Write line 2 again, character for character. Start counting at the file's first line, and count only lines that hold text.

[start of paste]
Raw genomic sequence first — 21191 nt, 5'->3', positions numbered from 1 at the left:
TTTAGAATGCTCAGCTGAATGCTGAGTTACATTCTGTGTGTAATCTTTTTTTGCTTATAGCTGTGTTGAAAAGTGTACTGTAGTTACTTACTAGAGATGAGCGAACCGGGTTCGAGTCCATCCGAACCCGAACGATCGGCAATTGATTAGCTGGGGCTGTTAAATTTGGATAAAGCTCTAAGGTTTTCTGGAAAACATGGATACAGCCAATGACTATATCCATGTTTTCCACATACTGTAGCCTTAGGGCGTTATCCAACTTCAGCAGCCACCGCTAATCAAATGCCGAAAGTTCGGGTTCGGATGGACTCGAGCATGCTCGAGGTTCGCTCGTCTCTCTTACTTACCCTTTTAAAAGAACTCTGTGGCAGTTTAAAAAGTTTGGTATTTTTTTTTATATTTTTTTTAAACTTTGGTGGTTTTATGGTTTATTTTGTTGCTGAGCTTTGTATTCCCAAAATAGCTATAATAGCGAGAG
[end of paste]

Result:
TTTAGAATGCTCAGCTGAATGCTGAGTTACATTCTGTGTGTAATCTTTTTTTGCTTATAGCTGTGTTGAAAAGTGTACTGTAGTTACTTACTAGAGATGAGCGAACCGGGTTCGAGTCCATCCGAACCCGAACGATCGGCAATTGATTAGCTGGGGCTGTTAAATTTGGATAAAGCTCTAAGGTTTTCTGGAAAACATGGATACAGCCAATGACTATATCCATGTTTTCCACATACTGTAGCCTTAGGGCGTTATCCAACTTCAGCAGCCACCGCTAATCAAATGCCGAAAGTTCGGGTTCGGATGGACTCGAGCATGCTCGAGGTTCGCTCGTCTCTCTTACTTACCCTTTTAAAAGAACTCTGTGGCAGTTTAAAAAGTTTGGTATTTTTTTTTATATTTTTTTTAAACTTTGGTGGTTTTATGGTTTATTTTGTTGCTGAGCTTTGTATTCCCAAAATAGCTATAATAGCGAGAG